The climate response to CO2 of the Hadley Centre coupled AOGCM with and without flux adjustment
Gregory, J. M. and Mitchell, J. F. B. (1997) The climate response to CO2 of the Hadley Centre coupled AOGCM with and without flux adjustment. Geophysical Research Letters, 24 (15). pp. 1943-1946. ISSN 0094-8276
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To link to this article DOI: 10.1029/97GL01930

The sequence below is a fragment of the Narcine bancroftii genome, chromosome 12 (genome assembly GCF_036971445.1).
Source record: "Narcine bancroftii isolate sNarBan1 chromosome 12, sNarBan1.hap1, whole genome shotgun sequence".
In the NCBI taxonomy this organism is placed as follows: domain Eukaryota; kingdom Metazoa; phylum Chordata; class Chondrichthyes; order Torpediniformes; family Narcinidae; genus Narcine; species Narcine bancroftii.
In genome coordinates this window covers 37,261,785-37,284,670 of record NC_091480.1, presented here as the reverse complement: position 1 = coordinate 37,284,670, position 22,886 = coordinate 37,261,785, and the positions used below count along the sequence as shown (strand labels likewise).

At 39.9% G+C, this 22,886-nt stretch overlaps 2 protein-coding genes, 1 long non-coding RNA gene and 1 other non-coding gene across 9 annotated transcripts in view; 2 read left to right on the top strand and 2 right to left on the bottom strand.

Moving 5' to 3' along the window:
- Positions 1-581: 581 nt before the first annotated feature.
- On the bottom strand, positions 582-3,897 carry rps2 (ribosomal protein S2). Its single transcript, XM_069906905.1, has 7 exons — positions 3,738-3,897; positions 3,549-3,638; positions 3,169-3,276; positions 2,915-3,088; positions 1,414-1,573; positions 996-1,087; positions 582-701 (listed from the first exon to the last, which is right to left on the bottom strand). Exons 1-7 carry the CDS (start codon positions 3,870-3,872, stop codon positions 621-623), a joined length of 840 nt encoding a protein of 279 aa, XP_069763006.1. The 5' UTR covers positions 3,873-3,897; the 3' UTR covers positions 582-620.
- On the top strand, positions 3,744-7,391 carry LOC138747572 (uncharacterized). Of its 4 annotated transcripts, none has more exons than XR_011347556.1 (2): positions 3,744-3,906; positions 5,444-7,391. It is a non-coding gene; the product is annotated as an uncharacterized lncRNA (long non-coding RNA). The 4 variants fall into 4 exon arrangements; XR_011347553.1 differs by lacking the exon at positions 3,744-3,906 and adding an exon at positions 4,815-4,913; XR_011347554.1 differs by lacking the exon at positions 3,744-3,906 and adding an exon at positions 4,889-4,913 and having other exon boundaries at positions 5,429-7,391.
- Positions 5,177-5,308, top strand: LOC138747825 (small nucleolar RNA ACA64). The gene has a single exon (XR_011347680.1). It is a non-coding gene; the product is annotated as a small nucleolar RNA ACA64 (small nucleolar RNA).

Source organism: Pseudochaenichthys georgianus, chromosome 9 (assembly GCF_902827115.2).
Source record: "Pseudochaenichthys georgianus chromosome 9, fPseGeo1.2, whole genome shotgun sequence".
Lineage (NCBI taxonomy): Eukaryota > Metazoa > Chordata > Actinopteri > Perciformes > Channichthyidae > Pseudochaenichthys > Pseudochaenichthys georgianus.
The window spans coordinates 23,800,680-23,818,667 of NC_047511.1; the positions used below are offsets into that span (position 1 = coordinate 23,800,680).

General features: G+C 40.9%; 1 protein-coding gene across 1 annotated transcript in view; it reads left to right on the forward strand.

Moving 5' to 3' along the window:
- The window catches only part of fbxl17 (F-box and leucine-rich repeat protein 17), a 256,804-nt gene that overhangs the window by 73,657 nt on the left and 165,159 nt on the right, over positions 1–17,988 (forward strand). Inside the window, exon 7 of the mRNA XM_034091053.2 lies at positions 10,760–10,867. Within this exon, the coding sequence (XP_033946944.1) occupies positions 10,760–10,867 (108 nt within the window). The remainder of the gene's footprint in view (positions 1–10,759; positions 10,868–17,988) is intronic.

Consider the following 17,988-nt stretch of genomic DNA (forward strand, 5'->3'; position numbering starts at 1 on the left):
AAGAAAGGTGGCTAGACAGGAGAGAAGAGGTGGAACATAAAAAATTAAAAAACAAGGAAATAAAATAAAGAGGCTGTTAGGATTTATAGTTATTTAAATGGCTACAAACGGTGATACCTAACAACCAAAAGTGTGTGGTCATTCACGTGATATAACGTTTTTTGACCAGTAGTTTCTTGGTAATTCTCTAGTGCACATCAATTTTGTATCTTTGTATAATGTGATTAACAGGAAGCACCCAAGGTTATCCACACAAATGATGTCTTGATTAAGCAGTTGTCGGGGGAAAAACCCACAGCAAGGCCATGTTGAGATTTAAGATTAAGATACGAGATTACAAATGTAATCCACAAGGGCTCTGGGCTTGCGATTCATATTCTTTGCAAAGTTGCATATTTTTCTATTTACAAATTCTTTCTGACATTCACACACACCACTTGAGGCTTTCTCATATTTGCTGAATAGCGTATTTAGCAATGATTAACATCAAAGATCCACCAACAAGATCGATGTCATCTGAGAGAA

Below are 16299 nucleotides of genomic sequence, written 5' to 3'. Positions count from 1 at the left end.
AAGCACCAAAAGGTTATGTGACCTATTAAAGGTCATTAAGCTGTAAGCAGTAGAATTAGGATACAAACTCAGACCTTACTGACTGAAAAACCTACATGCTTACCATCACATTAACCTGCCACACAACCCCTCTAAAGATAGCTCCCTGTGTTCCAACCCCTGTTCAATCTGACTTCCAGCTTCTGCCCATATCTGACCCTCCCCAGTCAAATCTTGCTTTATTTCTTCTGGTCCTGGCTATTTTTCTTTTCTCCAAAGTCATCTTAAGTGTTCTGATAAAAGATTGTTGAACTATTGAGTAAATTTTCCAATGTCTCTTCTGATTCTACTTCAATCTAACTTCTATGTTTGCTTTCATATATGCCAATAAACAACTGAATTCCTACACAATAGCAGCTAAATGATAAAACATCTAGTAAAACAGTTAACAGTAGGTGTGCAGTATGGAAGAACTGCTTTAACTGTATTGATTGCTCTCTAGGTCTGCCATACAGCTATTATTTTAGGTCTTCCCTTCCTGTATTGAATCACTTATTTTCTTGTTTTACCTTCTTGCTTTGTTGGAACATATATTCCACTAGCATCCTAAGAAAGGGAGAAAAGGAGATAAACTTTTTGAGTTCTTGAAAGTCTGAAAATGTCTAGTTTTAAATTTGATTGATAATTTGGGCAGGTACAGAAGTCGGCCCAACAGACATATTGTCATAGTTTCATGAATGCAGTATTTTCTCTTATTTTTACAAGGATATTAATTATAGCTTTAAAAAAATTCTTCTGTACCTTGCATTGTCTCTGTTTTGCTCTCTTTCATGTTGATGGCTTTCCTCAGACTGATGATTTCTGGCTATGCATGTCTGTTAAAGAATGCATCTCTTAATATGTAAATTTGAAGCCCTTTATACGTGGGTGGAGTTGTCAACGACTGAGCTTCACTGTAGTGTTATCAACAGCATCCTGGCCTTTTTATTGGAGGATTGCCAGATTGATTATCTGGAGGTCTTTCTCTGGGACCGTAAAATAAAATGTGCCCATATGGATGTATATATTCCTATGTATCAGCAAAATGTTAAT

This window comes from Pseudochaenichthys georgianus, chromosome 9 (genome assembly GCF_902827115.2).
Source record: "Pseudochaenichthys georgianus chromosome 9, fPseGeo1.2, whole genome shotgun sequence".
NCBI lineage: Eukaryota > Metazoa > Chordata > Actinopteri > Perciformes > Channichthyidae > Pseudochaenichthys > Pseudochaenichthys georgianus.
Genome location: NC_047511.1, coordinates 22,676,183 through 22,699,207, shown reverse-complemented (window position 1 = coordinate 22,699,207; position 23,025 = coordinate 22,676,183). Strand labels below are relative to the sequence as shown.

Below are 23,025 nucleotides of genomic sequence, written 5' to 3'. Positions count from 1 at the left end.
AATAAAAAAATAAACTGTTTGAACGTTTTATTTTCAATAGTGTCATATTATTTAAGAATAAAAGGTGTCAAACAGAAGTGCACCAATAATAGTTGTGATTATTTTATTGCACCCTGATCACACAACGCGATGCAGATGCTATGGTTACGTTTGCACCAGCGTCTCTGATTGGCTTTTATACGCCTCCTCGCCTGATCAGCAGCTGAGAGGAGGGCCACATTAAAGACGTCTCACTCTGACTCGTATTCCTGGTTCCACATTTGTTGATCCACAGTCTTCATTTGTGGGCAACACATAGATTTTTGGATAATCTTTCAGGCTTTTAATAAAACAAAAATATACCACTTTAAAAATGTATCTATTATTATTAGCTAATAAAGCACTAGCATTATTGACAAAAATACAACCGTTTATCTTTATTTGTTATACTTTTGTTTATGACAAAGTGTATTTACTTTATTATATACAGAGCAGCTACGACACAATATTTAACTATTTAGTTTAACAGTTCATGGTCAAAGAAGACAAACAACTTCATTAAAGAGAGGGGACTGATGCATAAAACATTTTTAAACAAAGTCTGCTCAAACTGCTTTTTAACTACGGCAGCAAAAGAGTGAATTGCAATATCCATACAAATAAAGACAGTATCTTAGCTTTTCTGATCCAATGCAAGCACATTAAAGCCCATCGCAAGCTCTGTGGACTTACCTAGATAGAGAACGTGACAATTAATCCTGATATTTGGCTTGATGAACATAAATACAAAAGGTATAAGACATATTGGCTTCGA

Coupled atmosphere‐ocean general circulation models have a tendency to drift away from a realistic climatology. The modelled climate response to an increase of CO2 concentration may be incorrect if the simulation of the current climate has significant errors, so in many models, including ours, the drift is counteracted by applying prescribed fluxes of heat and fresh water at the ocean‐atmosphere interface in addition to the calculated surface exchanges. Since the additional fluxes do not have a physical basis, the use of this technique of “flux adjustment” itself introduces some uncertainty in the simulated response to increased CO2. We find that the global‐average temperature response of our model to CO2 increasing at 1% per year is about 30% less without flux adjustment than with flux adjustment. The geographical patterns of the response are similar, indicating that flux adjustment is not causing any gross distortion. The reduced size of the response is due to more effective vertical transport of heat into the ocean, and a somewhat smaller climate sensitivity. Although the response in both cases lies within the generally accepted range for the climate sensitivity, systematic uncertainties of this size are clearly undesirable, and the best strategy for future development is to improve the climate model in order to reduce the need for flux adjustment.
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